Black History Is Family History

Image courtesy of Faithlife Media


When you open a book about Church history, what do you expect to find in its pages?

Are you expecting to learn about the history of the creeds and the Great Schism? How about the Reformation and the Puritan emigration to North America?

But do you also expect to explore the growth of the African American Church in the face of slavery and its evils? Or how the Negro spirituals shaped—and continues to shape—worship music? What about the ways the Civil Rights movement implored the Church to see the value and dignity God gives each human and reckon with the sins of Christian slaveowners?

We must remember that Christian history—God’s kingdom—isn’t a Western invention, but an institution founded by God in the Middle East that spread throughout the entire world. 

Furthermore, Scripture has many names to describe the Church, including: 

  • God’s kingdom (Rev 1:6)
  • God’s people (1 Pet 2:10)
  • God’s children (1 John 3:2)
  • God’s family (Mark 3:34–35)

The implication is simple: Church history is family history. 

Our family history tells us where we came from, and if we’re wise, it can help us learn from our ancestors. Just as the people of Israel needed reminders of who they were and where they came from (see the feasts, as one of many examples), so we need to know the stories of our predecessors in the faith—whether their stories leave us joyful, mourning, or longing for justice.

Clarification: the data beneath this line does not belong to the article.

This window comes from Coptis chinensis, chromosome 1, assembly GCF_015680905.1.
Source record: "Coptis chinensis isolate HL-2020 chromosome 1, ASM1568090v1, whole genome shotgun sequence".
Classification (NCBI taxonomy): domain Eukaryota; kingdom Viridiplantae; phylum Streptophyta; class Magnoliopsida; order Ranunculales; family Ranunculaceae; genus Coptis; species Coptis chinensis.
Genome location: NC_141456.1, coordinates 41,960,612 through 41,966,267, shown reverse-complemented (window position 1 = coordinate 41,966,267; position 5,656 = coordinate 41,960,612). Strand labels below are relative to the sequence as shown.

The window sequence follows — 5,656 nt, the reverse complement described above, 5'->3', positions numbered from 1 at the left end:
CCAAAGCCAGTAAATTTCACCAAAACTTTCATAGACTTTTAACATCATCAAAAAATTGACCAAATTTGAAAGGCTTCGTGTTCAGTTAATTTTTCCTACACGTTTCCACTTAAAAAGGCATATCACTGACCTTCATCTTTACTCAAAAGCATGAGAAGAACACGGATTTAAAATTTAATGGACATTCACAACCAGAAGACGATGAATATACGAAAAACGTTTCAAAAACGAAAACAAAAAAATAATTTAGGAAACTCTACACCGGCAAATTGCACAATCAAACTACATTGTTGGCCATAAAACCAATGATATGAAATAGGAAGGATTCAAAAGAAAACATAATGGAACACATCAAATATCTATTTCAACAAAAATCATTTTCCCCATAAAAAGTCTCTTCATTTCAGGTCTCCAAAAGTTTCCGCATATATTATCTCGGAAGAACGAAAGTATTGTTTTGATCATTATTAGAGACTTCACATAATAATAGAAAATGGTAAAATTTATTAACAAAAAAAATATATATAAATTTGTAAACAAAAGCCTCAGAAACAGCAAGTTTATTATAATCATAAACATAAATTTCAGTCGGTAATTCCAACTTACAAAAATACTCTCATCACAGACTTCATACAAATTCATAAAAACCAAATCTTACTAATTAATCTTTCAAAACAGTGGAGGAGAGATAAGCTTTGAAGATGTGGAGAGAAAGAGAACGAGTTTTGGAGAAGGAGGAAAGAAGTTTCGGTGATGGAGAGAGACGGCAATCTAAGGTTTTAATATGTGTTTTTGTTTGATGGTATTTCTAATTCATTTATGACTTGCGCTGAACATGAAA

As such, we’re taking the month of February to remember black history and honor our family—African American men and women who have used their voices to build up the body of Christ. 

If you’re thinking, “One month isn’t enough,” then we want you to know this: we agree with you. We can’t possibly cover the myriad ways that the African American Church has served global Christianity in one month, and yet, we’re going to make it a focus this month—and we aren’t ending when February does. 

Will you join us?

Recommended reading:

black history month

Comments

  1. I love it! Many AA authors, writers, servants, speakers and preachers have propelled the Gospel of God albeit under the challenges of racism. They chose to identify as believers in the Body of Christ, the family of God to our benefit!

  2. Ellis I Washington says

    I would also recommend the writings of James Cone, Black Theology & Black Power, A Black Theology of Liberation, and The Cross and the Lynching Tree.

    To learn more, see the following article: https://sojo.net/articles/why-james-cone-was-most-important-theologian-his-time?fbclid=IwAR1mfYOXy9Atoao3zu4A7ip0rw_PFO3HwEdQePPQTOBsQ6UQAoeM-5R4pjo

  3. Dr. George Gallant says

    There is but one race of people, and we call it the human race, and the amount of Melanin in our skin determines its color Understand this, we are ALL related by blood, because we are descendants of Adam and Eve.
    Black people, Chinese people, Mexican people and white people all belong to the same family and on equal par.